Customer Lifecycle Marketing: How to Attract and Retain More Customers by @elisedopson via @CoScheduleClick To Tweet
What is Customer Lifecycle Marketing?Before we dive in, let’s cover the basics and touch on what customer lifecycle marketing actually means. Every customer goes through these five key stages before they buy something:
Customer lifecycle marketing is the content strategy you use to meet and communicate with potential customers at each touchpoint.(Hence why you might also see this called a “sales funnel” or “buyer’s journey.”)
Download Your Customer Lifecycle Marketing Strategy + Marketing Calendar TemplatesOrganizing and executing your strategy will require two tools: a documented plan and a marketing calendar to visualize each piece of content you'll publish to address each stage of the customer lifecycle. Download these two templates now, then read on to learn what customers need from your content at every stage in the purchasing cycle.
Why Bother With Understanding the Customer Lifecycle?Now we know what customer lifecycle marketing is, it’s time to move onto the juicy part: why you should be thinking of this in your business. After all, it’s easy (and sometimes, standard practice) to find a keyword with lots of monthly searches, write it up, and hope for the best. The only problem? You optimize it for SEO and start to drive traffic from organic search… But those visits don’t translate into conversions—be that signing up to an email list or completing a purchase. That’s because if you don’t pinpoint exactly who should be reading it, the person landing there won’t complete the goal of that piece of content. You need to give the right person the right thing, at the right time. (An obvious example is a sales page. Shoving a sales page in front of a stranger likely won’t make them want to buy because they don’t know you, or your product/service, yet. Why would they trust you enough with their cash? They don’t know whether you’ll deliver.) A customer lifecycle marketing strategy takes this into consideration. We can see this on a very basic level with the two main categories: new customers and existing customers.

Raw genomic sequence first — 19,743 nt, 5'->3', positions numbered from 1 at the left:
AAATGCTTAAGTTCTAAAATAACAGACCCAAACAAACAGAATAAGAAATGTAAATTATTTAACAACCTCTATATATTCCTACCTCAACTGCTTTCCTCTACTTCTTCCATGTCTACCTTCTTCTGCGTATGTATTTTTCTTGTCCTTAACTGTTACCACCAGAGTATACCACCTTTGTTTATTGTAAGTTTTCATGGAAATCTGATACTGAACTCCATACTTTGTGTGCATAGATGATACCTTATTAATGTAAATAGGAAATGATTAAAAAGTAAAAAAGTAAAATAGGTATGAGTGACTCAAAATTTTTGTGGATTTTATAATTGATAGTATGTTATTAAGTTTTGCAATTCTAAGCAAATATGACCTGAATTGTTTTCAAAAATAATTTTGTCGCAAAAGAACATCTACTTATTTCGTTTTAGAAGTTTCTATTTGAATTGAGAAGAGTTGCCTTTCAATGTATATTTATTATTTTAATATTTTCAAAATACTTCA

Attract New CustomersYou won’t have a profitable or sustainable business if you don’t attract customers. This is why most marketing campaigns target people known to be at the top of the funnel, or starting point of the customer lifecycle. The intention is to show new people what you have to offer, and nurture them towards a sale. So, the first few stages of a customer lifecycle marketing strategy are geared towards brand awareness. You want to attract a bunch of people with a vague interest in your industry, then convince them to engage with your campaigns. This engagement builds trust—something crucial for any purchasing decision. Source: Harvard Business Review